Lake Ndutu, and its smaller sister, Lake Masek, are located at the head of the world renowned Olduvai Gorge. This area of East Africa's savannah plains has attracted ancient man for millenia. In more recent times the same attractions have lured adventurers, photographers and tourists from all over the world.
In the late forties George Dove, a flamboyant hunter and safari guide, located his seasonal professional hunting camp on the edge of Lake Ndutu, well within the Ngorongoro Conservation Area and right on the door step of the vast Serengeti National Park. The whole area is now known as the short grass southern plains and the preferred habitat of up to two million wildebeest during calving season. In most years it is here that they give birth to their young, producing plentiful milk due to the mineral properties of the volcanic soil and its nutritious grasses.
The "Migration" of these charismatic animals begins here as the young are born and the herds follow the rains and the new grass northward through the Serengeti ecosystem, crossing the perilous Grumeti River and moving slowly on into the Masai Mara in Kenya. The optimum time to see huge numbers of wildebeest is from December through March.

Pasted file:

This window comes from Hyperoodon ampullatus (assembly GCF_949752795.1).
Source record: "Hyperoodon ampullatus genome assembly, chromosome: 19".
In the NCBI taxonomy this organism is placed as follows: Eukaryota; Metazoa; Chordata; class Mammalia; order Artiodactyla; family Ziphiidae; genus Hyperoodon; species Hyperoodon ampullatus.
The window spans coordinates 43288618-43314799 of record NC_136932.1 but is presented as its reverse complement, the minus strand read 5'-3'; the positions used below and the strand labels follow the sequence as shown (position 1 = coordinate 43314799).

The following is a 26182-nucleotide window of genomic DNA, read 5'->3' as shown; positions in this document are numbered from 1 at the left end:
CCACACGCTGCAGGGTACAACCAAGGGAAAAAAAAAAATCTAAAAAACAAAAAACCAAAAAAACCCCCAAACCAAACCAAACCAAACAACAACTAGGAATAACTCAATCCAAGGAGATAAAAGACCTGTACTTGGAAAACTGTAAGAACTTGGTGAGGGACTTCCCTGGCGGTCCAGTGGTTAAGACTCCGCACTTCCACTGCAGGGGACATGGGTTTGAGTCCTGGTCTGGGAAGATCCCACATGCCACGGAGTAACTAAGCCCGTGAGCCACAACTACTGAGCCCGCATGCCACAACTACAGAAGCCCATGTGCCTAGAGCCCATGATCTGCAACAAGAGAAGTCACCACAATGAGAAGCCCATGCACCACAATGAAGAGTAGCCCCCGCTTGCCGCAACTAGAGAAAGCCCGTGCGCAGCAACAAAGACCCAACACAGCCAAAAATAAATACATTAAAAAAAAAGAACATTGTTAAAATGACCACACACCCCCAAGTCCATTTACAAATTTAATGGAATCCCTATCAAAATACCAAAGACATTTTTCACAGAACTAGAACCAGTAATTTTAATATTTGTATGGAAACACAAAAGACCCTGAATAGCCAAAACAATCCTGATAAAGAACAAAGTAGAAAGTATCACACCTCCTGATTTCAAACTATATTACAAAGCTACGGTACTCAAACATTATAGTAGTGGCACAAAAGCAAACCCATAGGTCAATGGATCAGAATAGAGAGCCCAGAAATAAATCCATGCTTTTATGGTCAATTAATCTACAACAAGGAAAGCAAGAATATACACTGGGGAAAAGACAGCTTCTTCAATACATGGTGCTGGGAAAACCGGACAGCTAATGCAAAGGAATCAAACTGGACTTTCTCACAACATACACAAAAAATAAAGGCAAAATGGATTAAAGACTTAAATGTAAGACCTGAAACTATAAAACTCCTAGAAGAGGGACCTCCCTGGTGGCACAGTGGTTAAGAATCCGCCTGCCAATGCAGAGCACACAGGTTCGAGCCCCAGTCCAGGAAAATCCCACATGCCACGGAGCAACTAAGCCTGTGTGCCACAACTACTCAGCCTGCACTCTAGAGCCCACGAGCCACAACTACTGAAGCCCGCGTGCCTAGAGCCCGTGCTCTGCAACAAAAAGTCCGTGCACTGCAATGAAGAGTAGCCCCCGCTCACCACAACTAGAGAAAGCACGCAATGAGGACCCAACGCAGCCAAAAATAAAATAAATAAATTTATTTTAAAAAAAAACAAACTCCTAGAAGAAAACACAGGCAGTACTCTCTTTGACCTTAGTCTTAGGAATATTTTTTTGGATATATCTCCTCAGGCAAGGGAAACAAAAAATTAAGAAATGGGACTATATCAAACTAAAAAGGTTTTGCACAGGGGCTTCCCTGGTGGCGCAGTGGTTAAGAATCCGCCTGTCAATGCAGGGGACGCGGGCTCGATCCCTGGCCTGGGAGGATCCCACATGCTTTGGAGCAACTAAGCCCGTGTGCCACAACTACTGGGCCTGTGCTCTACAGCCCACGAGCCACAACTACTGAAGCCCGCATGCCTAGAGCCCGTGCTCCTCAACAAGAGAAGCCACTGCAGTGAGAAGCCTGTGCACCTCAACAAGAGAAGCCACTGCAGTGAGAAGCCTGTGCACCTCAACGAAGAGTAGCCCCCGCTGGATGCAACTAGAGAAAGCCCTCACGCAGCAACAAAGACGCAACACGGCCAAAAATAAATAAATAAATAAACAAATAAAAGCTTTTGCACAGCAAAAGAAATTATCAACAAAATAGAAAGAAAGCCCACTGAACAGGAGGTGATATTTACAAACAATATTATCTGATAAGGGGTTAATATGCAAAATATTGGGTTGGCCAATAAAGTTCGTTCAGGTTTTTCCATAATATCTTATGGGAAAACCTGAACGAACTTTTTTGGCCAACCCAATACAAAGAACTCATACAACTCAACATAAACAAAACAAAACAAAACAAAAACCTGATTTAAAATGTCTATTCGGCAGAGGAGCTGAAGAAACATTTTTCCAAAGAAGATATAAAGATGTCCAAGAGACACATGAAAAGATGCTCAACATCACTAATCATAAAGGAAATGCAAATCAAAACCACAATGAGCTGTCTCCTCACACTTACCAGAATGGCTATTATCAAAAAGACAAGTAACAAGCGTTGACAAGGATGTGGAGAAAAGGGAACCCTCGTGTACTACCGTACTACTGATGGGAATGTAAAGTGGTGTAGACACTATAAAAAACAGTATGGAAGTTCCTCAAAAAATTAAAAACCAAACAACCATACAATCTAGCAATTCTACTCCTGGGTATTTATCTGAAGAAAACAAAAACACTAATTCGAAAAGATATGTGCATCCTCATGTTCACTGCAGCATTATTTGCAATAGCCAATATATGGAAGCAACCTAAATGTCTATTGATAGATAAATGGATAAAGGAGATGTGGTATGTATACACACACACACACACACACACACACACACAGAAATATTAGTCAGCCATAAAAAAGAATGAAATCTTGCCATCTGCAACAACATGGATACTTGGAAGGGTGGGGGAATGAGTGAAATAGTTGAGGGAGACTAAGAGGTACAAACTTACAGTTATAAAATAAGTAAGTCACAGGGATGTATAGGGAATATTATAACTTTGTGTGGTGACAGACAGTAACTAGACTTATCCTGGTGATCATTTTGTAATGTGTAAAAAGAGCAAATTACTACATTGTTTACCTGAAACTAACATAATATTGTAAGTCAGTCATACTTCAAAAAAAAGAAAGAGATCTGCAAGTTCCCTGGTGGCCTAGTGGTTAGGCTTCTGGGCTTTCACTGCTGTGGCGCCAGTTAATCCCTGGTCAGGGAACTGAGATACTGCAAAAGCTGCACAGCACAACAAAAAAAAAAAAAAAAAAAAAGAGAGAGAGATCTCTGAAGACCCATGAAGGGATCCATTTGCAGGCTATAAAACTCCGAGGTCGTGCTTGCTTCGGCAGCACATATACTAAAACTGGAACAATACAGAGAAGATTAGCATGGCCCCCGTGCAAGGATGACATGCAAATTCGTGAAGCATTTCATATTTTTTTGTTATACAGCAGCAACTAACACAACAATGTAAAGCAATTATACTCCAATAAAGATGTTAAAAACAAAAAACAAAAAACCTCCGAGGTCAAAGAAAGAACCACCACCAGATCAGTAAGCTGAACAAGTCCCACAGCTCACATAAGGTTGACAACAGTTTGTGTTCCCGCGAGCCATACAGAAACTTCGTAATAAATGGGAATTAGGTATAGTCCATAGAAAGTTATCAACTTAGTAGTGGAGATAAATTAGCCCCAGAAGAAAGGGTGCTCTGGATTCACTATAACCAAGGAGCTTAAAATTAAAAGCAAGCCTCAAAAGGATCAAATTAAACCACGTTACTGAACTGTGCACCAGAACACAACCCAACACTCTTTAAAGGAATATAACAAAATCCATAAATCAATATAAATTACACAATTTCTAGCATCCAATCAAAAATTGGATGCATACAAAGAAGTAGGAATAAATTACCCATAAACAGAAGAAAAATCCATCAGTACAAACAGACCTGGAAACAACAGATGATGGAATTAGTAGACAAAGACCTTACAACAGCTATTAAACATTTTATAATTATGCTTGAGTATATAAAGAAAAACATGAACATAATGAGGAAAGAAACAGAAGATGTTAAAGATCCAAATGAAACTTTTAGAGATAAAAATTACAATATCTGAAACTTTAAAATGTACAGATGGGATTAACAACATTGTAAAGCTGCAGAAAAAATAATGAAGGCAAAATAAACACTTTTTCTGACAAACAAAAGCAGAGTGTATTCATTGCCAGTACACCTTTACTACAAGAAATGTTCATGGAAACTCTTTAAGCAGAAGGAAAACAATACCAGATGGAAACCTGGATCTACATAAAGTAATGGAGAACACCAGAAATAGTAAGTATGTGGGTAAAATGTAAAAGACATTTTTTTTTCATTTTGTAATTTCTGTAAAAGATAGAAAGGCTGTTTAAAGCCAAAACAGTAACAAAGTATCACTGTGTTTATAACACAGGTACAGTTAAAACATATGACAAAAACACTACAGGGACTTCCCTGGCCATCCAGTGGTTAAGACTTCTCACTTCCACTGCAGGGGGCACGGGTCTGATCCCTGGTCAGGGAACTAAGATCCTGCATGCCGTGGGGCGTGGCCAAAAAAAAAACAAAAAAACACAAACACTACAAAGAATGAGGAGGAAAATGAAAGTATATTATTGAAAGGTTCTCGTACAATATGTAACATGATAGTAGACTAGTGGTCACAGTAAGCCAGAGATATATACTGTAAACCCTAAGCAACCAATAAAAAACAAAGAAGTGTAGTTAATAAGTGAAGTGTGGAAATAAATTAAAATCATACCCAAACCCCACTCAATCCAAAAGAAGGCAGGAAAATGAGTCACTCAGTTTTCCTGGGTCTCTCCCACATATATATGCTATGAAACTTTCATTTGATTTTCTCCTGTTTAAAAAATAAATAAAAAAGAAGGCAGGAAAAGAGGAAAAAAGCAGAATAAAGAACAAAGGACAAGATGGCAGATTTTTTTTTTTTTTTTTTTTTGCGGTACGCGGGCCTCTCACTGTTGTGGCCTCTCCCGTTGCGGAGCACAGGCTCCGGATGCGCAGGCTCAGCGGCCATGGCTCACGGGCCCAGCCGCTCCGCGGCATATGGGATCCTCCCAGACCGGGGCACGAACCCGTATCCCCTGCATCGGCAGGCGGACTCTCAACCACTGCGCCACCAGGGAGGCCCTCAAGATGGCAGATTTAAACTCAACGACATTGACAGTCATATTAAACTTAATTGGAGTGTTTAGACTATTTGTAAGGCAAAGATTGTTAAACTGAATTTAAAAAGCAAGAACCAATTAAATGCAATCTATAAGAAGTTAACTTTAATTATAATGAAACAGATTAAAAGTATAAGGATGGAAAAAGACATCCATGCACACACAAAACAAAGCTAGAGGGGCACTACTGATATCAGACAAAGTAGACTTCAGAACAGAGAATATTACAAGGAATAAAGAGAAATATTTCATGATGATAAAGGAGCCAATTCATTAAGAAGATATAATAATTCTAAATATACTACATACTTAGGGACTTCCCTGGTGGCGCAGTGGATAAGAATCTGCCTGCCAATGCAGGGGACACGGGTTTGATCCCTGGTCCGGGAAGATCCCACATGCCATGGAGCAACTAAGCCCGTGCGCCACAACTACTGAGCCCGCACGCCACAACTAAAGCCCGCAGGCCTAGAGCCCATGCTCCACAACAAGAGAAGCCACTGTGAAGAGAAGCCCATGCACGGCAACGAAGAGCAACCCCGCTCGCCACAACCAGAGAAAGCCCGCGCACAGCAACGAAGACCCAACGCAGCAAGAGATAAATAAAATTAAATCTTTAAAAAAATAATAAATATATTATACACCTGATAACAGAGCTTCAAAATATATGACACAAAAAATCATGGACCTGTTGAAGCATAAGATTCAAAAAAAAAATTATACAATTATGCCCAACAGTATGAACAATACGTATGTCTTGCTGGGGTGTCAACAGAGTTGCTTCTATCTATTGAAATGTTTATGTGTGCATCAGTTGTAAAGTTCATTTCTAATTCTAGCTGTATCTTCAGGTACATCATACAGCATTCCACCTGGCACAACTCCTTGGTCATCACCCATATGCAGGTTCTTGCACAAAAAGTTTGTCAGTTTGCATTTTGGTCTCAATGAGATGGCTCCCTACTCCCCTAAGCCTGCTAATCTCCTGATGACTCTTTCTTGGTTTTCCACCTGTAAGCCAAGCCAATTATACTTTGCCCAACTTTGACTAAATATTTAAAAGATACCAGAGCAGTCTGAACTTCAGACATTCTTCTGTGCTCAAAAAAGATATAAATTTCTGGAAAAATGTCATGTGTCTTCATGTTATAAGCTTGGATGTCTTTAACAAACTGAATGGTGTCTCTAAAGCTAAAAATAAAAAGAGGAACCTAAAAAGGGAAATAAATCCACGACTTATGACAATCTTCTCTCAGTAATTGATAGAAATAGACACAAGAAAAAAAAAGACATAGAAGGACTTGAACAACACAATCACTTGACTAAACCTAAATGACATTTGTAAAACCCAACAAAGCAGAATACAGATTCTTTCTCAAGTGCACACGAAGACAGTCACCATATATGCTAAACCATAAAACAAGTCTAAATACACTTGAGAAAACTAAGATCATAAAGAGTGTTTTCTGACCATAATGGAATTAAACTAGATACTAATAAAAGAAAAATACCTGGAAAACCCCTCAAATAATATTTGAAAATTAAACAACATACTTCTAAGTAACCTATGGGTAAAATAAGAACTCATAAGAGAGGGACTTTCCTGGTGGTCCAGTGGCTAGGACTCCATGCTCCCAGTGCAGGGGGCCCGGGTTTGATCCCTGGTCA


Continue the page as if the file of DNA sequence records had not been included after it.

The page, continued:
Both Ndutu and Masek are soda lakes with highly alkaline concentrations attracting flamingos at certain times of the year. During the rainy season of April and May the lakes are likely to be at there deepest and the surrounding plains are lush and green with new grasses. The short rains occur at any time from November to December, but by February all signs of moisture has usually vanished leaving flat dusty lake beds.